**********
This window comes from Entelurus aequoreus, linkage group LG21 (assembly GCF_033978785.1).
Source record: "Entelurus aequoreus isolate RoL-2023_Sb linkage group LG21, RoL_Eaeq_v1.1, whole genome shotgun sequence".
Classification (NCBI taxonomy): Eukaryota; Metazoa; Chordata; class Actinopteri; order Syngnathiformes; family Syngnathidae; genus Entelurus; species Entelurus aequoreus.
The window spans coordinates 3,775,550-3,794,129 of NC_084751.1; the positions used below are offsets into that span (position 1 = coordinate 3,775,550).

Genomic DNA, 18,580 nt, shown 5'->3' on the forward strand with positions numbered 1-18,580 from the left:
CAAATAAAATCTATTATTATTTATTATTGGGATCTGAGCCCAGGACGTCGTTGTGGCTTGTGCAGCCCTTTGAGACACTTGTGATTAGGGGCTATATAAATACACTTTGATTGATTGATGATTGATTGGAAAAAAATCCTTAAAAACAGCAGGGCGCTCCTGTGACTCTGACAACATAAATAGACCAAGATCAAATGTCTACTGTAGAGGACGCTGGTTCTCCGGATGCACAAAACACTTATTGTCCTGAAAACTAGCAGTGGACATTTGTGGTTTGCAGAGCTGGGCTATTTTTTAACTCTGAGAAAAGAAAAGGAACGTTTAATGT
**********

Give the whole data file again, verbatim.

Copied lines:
This window comes from Entelurus aequoreus, linkage group LG21 (assembly GCF_033978785.1).
Source record: "Entelurus aequoreus isolate RoL-2023_Sb linkage group LG21, RoL_Eaeq_v1.1, whole genome shotgun sequence".
Classification (NCBI taxonomy): Eukaryota; Metazoa; Chordata; class Actinopteri; order Syngnathiformes; family Syngnathidae; genus Entelurus; species Entelurus aequoreus.
The window spans coordinates 3,775,550-3,794,129 of NC_084751.1; the positions used below are offsets into that span (position 1 = coordinate 3,775,550).

Genomic DNA, 18,580 nt, shown 5'->3' on the forward strand with positions numbered 1-18,580 from the left:
CAAATAAAATCTATTATTATTTATTATTGGGATCTGAGCCCAGGACGTCGTTGTGGCTTGTGCAGCCCTTTGAGACACTTGTGATTAGGGGCTATATAAATACACTTTGATTGATTGATGATTGATTGGAAAAAAATCCTTAAAAACAGCAGGGCGCTCCTGTGACTCTGACAACATAAATAGACCAAGATCAAATGTCTACTGTAGAGGACGCTGGTTCTCCGGATGCACAAAACACTTATTGTCCTGAAAACTAGCAGTGGACATTTGTGGTTTGCAGAGCTGGGCTATTTTTTAACTCTGAGAAAAGAAAAGGAACGTTTAATGT